Expected benefits

  • GPs can review the data captured by the digital tools in advance to identify longer-term patterns of behaviour or symptoms.
  • The annual health check consultation can become more focused on key concerns so treatable medical issues can be addressed earlier and more proactively.
  • Access to a holistic set of data enables the wider mental health and wellbeing of the patient to be monitored and factored into all check-ups.

The subsequent health action plan can be constantly monitored and reviewed through the tool to form a continuous discussion about the person’s health and wellbeing.

Key actions and insights

1. Plan

The project is directed by a planning group that spans health, social care, academia, primary care and care providers. It brings together all of the services that people with learning disabilities work with, ensuring data gathered by the digital tools can be used to inform all clinical and care decisions.

2. Recruit

Patients for the early adoption programme are being selected from GP practice areas with a high proportion of learning disabilities and a high rate of annual health checks so the impact of the digital technologies can be seen quickly.

3. Initiate

Induction sessions are being held with health and care professionals and service users, helping to familiarise them with the new apps and platforms and provide a forum for discussing any concerns or problems they might have with the technologies. Feedback will be shared with the developers to improve technologies further.

4. Support

A peer network will change the way that health and care professionals interact, bringing together all of the GP learning disabilities leads in the region and include learning disabilities champions that will each support 10-15 people to use the digital tools. This network will facilitate the sharing of best practice and increase collaboration to improve frontline clinical practice. A programme manager has also been appointed to oversee roll-out, including the training of staff and service users.

5. Monitor and review

The number of annual health checks completed will be monitored along with the quality of health action plans, vaccination uptake rates and early interventions of medical conditions. At the end of the project, a full evaluation and lessons learnt workshop will take place, with results helping to shape future planning across the region.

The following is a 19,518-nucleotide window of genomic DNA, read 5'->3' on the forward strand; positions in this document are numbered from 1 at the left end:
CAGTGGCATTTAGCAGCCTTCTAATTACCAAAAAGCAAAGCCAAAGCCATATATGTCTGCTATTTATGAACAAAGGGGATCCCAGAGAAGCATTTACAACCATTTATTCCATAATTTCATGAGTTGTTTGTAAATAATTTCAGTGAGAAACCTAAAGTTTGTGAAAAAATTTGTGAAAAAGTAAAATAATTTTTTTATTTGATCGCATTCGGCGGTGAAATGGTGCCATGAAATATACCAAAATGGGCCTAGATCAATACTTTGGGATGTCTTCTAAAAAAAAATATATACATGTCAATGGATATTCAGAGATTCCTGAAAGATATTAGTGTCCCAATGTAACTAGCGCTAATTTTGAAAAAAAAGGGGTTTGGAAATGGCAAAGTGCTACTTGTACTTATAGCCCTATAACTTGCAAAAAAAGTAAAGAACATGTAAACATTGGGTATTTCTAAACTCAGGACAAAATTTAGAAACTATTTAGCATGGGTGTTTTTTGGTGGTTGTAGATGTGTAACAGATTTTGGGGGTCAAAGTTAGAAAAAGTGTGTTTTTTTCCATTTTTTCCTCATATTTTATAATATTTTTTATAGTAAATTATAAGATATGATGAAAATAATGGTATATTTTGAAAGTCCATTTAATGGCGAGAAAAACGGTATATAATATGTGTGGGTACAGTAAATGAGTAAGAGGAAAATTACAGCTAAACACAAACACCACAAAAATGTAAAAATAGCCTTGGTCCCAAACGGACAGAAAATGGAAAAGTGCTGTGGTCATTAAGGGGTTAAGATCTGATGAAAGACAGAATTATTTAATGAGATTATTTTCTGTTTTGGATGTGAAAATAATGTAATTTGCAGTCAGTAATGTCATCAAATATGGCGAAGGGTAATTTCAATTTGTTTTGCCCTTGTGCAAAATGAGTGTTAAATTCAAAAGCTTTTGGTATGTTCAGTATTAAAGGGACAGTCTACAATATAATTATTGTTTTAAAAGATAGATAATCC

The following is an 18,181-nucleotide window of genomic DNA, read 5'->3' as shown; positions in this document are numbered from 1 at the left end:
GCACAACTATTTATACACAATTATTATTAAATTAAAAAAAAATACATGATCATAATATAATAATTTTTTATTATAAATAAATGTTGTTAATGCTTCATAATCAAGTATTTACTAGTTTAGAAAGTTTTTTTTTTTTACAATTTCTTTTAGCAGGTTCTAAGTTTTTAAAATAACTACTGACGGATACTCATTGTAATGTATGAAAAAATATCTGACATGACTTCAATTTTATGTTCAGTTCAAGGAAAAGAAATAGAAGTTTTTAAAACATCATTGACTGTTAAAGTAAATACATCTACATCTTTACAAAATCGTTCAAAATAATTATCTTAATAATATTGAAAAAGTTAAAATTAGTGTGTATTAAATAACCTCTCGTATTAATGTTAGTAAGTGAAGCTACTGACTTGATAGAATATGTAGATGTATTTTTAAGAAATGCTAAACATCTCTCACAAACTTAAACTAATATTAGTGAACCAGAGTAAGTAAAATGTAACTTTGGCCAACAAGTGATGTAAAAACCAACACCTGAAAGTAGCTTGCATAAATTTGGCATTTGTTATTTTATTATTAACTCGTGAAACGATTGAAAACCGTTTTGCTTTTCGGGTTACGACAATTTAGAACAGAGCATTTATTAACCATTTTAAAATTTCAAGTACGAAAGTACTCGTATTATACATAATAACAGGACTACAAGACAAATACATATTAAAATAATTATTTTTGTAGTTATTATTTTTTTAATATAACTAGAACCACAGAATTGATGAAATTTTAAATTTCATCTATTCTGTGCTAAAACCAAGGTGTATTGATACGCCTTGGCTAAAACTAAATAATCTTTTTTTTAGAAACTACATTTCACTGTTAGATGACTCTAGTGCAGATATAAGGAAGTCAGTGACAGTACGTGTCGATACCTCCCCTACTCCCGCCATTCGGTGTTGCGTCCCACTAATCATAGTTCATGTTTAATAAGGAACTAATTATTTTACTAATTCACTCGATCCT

Team member quotes

“This project should make an important contribution to our goal of reducing the health gap for people with learning disabilities, enabling clinical teams to work hand-in-hand with care professionals to monitor and support service users with greater precision and responsiveness than before.”

Zain Patel, Transformation Programme Manager, Bristol, North Somerset and South Gloucestershire CCG

“The opportunity to gather real-time data on a person’s condition and overall wellbeing is exciting because it has the potential to transform the way we support the health of people with learning disabilities. We hope these new technologies can help us interact more with individuals and their carers to identify and treat health conditions as early as possible.”

Dr Shanil Mantri GP and Digital Health Lead

Key lessons and next steps

Putting people first: the human perspective

As part of a wider regional focus on improving the health and wellbeing of people with learning disabilities, the new technology, tools and working practices are intended to support individuals with learning disabilities to enjoy healthier and fuller lives in a range of different ways. Particular benefits for individuals include:

Making it easier for them to communicate their needs

People with learning disabilities sometimes find it difficult to communicate with doctors and care givers, which makes it harder to provide them with the right support. These digital tools are particularly useful for helping non-verbal individuals and those less able to describe their symptoms.

Helping them to engage with confidence

Each of the digital technologies is designed to help people with learning disabilities engage more positively with services and feel a greater sense of control over their interactions with their support networks, giving them more choice and independence. They will also help clinicians to build better relationships with their patients.

Supporting healthier lifestyles

People with learning disabilities will be empowered to manage their own mental health, nutrition, exercise and personal care on an ongoing basis, while still maintaining remote contact with their health and social care providers. This should help to improve their overall health and wellbeing over the long term.